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Ford has just announced the 2013 Escape will get an official tow rating of 3,500 lbs., which makes it best-in-class out of all small turbocharged SUVs – an rather obscure statistic.
The Escape used to be powered by a 3.0L V6, and carried a 3,500 lbs. tow rating, same as the new Escape. Now with Ford’s 2.0L Ecoboost, the engine is downsized to provide better fuel economy and still give Escape owners 3,500lbs. of towing capability. The 2.0L Ecoboost makes 237 hp and 250 lb-ft of torque, and is mated to a six speed automatic transmission.
“Smaller-displacement engines have a fundamental efficiency advantage,” said Roger Maynard, Powertrain supervisor for the 2013 Ford Escape.
The Volkswagen Tiguan, Kia Sportage and Acura RDX are the closest competitors to the Escape (all being either turbocharged or offering turbo versions), but all fall short by at least 1,300 lbs. worth of towing capability.
As reported many months ago, Ford will replace its Escape compact SUV with a new crossover model similar to the European Kuga. Based on the same architecture as the new global Focus, the new Escape/Kuga will be previewed in concept form at the upcoming Detroit Auto Show in January.
The same platform will be used for the upcoming Grand C-Max MPV as well as for a Lincoln compact crossover.
Powertrains will likely be shared with the Focus, meaning there will be a 2.0-liter direct-injected 4-cylinder, while an EcoBoost option is also certain to be included to give the new Kuga/Escape enough oomph to keep pace offerings like the Toyota RV4 V6.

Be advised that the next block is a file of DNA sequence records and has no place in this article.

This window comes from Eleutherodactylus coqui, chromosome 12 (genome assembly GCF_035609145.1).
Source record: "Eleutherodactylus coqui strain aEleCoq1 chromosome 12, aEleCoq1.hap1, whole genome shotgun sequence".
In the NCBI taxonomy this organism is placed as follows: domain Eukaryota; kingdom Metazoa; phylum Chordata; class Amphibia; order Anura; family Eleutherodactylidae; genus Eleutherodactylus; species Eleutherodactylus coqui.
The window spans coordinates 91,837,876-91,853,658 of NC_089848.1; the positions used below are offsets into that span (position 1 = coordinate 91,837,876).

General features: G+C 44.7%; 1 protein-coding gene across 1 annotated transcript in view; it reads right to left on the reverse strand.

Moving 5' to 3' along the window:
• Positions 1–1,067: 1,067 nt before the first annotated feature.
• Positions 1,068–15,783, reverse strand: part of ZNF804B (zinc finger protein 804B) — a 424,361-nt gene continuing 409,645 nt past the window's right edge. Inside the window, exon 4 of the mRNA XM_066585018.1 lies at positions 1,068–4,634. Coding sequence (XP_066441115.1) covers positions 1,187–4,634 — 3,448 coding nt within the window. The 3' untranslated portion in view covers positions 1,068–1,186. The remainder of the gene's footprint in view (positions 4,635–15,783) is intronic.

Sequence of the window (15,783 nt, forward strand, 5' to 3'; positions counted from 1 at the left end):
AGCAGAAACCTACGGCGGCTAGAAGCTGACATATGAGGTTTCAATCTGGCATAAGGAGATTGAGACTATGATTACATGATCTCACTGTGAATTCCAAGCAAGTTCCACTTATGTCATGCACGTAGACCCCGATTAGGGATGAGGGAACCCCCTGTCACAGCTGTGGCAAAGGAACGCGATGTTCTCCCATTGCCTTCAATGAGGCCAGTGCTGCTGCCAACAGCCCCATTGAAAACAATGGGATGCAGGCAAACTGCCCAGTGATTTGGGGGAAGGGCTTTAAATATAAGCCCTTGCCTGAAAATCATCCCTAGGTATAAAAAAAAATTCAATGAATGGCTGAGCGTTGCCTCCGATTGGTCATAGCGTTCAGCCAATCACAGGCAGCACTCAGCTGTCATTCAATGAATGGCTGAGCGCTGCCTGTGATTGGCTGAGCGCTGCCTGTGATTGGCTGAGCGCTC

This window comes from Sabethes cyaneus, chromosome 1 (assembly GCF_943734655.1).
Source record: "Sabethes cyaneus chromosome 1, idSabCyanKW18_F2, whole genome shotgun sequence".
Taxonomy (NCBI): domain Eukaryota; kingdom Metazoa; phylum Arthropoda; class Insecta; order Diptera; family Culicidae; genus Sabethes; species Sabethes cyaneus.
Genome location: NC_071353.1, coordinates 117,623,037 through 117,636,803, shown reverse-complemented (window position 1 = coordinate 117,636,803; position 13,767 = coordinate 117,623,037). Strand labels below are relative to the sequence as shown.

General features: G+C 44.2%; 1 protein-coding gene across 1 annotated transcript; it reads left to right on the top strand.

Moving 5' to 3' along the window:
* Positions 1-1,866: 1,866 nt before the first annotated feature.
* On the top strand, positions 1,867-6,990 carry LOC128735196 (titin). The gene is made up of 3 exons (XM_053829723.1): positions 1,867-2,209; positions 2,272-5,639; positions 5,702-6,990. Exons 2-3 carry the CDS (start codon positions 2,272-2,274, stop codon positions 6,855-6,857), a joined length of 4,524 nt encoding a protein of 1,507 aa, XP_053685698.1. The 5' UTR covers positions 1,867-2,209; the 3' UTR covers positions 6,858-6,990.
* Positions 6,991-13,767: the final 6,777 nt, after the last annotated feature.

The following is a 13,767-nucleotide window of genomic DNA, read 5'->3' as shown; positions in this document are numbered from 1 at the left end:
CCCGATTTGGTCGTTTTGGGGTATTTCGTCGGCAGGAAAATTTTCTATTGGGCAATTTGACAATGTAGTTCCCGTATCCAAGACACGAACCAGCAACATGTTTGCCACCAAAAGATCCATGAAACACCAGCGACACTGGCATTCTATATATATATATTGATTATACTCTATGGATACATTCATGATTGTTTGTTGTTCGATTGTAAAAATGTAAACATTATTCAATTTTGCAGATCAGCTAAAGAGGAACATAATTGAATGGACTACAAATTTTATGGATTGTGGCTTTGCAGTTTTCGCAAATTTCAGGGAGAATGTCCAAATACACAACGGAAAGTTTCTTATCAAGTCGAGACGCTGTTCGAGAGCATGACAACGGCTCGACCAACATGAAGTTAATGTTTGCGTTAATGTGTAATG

[Source: Automotive News via TheCarConnection]
Ford’s popular Escape crossover is set to be replaced in 2012 with the European Kuga. Recent reports suggest, however, that this new model may keep the Escape badge. According to Ward’s Auto, several Ford dealers have commented that it would be a waste to do away with the Escape badge as it has excellent recognition in the market and as the Escape is one of Ford’s top sellers and has even given the Toyota RAV-4 a run for its money.
“I believe the Escape is a great vehicle with a great reputation and that it would be a big mistake to kill the Escape name,” Owen Mossy, general manager of San Diego-based Mossy Ford, told Ward’s.
Ford is likely to listen to its dealers, as a previous decision to drop the Taurus name in favor of the 500 proved disastrous for sales, which bounced back when the name was resurrected. The decision to bring back the Taurus name was that of CEO Alan Mulally, who took the helm at ford in 2006 and said that not using the Taurus name was wasting precious brand equity. We’d also argue that the old Tuarus/500 model had a lot more wrong with it than the name.
“I would doubt seriously that the company would repeat the lesson learned from the Taurus brand-equity position on any vehicle currently in our lineup, ” said Kevin Collins, president-Bill Collins Ford in Louisville.
The Kuga (or new Escape if you prefer) is set to be built in North America at the company’s Louisville, KY plant starting in 2011. The current European Kuga is based on the same architecture as the European Focus and C-Max MPV.
When the 2012 Escape does debut, expect front-drive and AWD versions, along with an EcoBoost 4-cylinder rather than a V6 option.